For bigger areas such as the chimney, you can use a thick wire mesh to keep the critters away, just make sure the material is thick enough that it can’t be chewed through. Believe it or not, a mouse can get through a hole the size of a dime, so be diligent in your search for entry points.

Another tip is to make sure you don’t leave any food lying around. Mice and rats are pretty resilient to the cold, but they have to eat to survive and looking for a meal in your house is a lot easier than trying to find one outside. Many pet owners leave animal food out for long periods of time, which makes a delicious meal for a rodent. If a mouse can get into your house, the last thing you want to do is give them a reason to stay. Keep that food, pet or otherwise, sealed up tight.

Finally, watch that wood pile. A lot of people keep firewood stacked up next to a doorway or entry point, giving mice an easy in. Find a safe dry place for wood that’s a bit further from the door to deter unwanted guests.

If your home is susceptible to rodents and you’ve tried to get rid of them with no luck, you might want to consider having the problem dealt with by a pest control professional. There are plenty of traps, sprays, and natural solutions on the market, but using the wrong deterrent might drive pests up into the walls where they can start chewing on wires and causing long term, more expensive damage. A professional exterminator can help you to deal with the problem while keeping both your home and family safe.

Bob O’Donnell is the owner of O’Donnell Bros. Inc., a Bristol-based home improvement company established in 1975. Email your questions to info@odonnellbros.com with the subject line “Ask the Pro.” All questions may be considered for publication. To contact Bob for your remodeling needs, call O’Donnell Bros. Inc. at (860) 589-5155 or visit http://www.odonnellbros.com. Advice is for guidance only.

Winter Basement Leaks - A Common Problem To Look Out For

Chelsea O'Donnell

I often talk about the importance of proper attic ventilation to prevent leaks but as the winter peaks, the basement takes center stage as the place in the house where water damage will most likely occur.

The temperature often rises after a big storm, making moisture a huge problem for homeowners. Standing water can find its way into your basement through non-structural cracks in poured concrete walls or deteriorated joints in masonry walls. Poorly fitted or old basement windows, as well as utility openings, can also let water in.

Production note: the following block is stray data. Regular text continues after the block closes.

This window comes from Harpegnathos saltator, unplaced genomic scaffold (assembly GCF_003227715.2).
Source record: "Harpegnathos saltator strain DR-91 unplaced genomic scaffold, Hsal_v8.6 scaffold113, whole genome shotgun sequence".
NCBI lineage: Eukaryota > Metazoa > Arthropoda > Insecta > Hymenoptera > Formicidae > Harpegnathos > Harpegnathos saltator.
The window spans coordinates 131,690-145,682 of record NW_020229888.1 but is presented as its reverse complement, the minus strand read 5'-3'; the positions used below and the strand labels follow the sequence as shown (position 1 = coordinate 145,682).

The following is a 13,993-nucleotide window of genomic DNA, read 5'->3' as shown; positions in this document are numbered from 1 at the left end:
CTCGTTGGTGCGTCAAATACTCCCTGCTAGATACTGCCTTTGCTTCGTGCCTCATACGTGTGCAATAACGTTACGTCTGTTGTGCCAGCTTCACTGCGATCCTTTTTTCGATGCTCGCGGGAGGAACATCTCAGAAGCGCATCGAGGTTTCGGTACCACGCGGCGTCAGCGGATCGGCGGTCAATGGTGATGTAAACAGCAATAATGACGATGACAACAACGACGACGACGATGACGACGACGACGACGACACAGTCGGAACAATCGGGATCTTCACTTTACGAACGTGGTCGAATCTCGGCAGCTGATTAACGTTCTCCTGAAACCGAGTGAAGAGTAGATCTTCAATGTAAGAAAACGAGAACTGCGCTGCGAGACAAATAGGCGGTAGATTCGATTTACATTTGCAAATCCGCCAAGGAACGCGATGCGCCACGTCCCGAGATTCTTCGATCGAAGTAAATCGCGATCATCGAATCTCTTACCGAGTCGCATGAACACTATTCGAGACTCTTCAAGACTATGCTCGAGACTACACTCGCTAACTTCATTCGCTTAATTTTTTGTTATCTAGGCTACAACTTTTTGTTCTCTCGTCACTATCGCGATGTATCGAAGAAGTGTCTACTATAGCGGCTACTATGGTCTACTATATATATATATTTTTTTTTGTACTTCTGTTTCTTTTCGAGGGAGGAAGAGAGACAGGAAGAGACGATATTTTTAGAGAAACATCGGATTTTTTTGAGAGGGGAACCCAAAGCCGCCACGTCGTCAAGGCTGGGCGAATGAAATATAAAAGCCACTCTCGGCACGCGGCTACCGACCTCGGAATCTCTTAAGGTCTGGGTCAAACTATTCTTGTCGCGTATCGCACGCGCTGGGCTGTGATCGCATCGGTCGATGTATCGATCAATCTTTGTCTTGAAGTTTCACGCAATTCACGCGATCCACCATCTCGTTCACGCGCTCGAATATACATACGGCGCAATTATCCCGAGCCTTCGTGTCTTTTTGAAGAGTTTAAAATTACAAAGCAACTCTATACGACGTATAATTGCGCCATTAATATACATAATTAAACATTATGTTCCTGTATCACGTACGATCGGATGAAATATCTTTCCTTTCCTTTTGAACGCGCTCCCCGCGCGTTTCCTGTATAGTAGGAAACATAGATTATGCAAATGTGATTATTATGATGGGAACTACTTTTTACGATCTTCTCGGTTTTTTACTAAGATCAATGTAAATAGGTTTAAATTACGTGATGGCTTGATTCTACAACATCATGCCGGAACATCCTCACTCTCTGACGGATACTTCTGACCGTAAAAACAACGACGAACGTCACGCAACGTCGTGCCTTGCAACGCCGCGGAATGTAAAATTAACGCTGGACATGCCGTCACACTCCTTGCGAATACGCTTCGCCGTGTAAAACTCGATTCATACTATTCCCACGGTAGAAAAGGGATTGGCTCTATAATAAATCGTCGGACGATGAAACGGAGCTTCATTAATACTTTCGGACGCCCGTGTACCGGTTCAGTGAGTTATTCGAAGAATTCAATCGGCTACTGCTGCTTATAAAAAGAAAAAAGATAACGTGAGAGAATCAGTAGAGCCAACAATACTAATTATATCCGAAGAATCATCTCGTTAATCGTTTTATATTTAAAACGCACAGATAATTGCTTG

The best line of defense against a wet basement is to make sure that the water is directed away from the foundation. Inspect your gutters and downspouts to see if they are working the way they should be and also check to see that the ground right around the house is higher than the rest of the yard. Having the yard grade at its highest around the perimeter of the foundation will ensure water drains away from the house instead of into it.  

If you think your house is susceptible to leaks, you can also use a waterproofing membrane or coating to seal the foundation or basement area. However, if you have regular leaking problems, you may need to have a drainage or sump pump system installed by a professional.

Even if you don’t have a leak problem, the basement can get pretty damp from now through April, which creates the perfect environment for nasty mold and mildew to grow and fester. To get rid of the excess water, I always like to run a dehumidifier in the basement as the weather warms up. A dehumidifier works by pulling the moisture out of the air and storing the excess water in a holding tank. Many people keep dehumidifiers in their basement all year long to control the dampness that can often be felt in underground areas, but I find it especially useful this time of year.

You can find out if your basement is holding a lot of moisture by purchasing a simple five-dollar humidity gauge from the local hardware store. Ideally, you want the humidity to be under 50%. If it’s higher, a dehumidifier might be a good solution. Generally, a unit will come in 25, 30 and 40-pint models, and on average a 25-pint unit will be sufficient to control the moisture in a 1,000 square foot area.

One last word of advice - if you have a dehumidifier or plan on getting one, please be sure to empty it regularly and keep the filter clean. A simple wipe down with a damp cloth and spray bottle will do the trick to keep you breathing freely and ensure a longer life for the appliance.

Bob O’Donnell is the owner of O’Donnell Bros. Inc., a Bristol-based home improvement company established in 1975. Email your questions for Bob to info@odonnellbros.com with the subject line “Ask the Pro.” All questions may be considered for publication. To contact Bob for your remodeling needs, call O’Donnell Bros. Inc. at (860) 589-5155 or visit www.odonnellbros.com. Advice is for guidance only.